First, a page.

White paper: Open source, software patents or a combination?

Since its launch in the 1980s, open source has grown in popularity as it allows developers to collaborate in a more transparent and community-oriented way.

More recently, the concept of open source has become a fundamental part of web3, which relies on ‘composability’ (i.e. open compatibility and freedom of use) across any system using a blockchain.

Traditionally, open-source rights were contained within a common licence format. Once a member of the community has signed up to the owner’s Creative Commons license (a public license that enables people to use another party’s work), they cannot only use the software, but also enhance the program, add features, and fix errors.

Recent developments in blockchain technology will take this concept of ‘open source’ a step further.

It’s likely open source will become an accepted underlying principle for all developers working using a blockchain system (given the need for inter-compatibility), rather than being limited to common licences in their previous form.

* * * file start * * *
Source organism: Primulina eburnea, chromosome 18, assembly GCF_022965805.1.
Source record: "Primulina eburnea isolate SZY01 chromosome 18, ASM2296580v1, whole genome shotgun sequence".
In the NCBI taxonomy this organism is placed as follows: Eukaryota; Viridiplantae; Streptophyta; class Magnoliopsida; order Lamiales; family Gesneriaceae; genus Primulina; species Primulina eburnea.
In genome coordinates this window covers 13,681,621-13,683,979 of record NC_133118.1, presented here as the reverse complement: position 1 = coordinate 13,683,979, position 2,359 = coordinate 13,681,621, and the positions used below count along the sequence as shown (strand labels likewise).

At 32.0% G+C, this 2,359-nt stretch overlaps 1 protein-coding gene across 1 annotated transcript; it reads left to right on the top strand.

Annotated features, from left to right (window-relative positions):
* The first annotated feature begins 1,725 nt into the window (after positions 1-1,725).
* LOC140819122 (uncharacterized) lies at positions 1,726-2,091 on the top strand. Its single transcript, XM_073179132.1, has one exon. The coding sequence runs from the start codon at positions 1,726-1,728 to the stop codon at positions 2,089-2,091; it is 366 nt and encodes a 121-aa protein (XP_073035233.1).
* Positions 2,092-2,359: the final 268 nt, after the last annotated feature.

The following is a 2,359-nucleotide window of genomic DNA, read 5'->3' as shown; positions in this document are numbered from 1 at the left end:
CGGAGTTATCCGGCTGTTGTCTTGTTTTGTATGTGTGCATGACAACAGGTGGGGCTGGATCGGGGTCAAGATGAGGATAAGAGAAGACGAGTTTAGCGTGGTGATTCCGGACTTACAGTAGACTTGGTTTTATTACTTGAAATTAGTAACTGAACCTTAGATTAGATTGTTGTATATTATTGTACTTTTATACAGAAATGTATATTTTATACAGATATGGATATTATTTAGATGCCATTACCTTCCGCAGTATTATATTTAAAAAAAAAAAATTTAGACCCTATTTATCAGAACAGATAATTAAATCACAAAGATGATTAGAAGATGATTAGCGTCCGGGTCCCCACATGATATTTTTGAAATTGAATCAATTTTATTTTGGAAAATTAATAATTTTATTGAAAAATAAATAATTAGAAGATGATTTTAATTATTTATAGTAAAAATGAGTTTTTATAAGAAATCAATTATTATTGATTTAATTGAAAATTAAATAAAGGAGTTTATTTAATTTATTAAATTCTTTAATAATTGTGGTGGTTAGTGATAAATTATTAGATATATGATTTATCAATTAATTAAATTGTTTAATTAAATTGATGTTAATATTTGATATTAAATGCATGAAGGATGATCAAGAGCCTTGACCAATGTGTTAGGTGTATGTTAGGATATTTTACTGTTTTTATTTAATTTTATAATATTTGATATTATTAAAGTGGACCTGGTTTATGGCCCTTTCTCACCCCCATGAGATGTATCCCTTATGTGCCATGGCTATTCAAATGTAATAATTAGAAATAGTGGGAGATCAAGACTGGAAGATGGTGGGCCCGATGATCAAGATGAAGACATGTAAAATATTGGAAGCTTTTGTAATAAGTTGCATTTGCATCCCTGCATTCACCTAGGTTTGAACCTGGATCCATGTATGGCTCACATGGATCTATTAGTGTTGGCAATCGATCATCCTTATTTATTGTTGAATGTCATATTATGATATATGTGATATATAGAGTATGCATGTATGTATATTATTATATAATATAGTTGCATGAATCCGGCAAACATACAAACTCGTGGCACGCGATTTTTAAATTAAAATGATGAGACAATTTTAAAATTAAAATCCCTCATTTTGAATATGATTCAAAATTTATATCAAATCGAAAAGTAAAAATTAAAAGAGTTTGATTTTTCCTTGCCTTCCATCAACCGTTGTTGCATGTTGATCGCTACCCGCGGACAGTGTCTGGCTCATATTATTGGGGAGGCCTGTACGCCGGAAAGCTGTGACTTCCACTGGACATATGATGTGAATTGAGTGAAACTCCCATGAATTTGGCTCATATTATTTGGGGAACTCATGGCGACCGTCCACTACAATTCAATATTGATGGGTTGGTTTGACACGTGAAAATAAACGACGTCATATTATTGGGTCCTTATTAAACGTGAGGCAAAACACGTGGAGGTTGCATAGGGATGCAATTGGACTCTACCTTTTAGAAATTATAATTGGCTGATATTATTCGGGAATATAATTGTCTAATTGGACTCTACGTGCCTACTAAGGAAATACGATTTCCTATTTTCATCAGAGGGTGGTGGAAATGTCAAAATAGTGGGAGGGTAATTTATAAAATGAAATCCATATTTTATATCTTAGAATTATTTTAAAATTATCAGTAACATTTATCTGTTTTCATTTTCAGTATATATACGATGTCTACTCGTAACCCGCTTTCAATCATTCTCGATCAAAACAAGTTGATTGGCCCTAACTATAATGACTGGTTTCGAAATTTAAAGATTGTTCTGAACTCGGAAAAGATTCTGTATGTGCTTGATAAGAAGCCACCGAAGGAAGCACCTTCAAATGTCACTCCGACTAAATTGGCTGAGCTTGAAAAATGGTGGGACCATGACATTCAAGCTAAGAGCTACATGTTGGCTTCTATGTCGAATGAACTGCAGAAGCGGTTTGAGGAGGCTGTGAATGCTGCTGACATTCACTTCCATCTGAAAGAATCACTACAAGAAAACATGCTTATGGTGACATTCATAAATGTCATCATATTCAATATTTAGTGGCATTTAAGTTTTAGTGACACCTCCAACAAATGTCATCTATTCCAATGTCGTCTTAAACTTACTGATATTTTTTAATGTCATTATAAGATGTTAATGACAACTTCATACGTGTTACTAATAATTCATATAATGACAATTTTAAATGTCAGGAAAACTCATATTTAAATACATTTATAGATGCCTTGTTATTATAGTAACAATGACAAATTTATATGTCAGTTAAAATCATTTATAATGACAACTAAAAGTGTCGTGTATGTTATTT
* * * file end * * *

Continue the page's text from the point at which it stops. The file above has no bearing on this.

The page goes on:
However, the debate of whether patenting or open source best suits a software developer’s needs still rages. In this white paper we look at both sides of the argument in detail.

We ask if open source is good for the software industry and examine the pros and cons of open source before examining the different license options open to developers. 

We also look at the benefits and drawbacks of patenting software before discussing whether the best way forward could be to find a practical way for patents and open source to work together.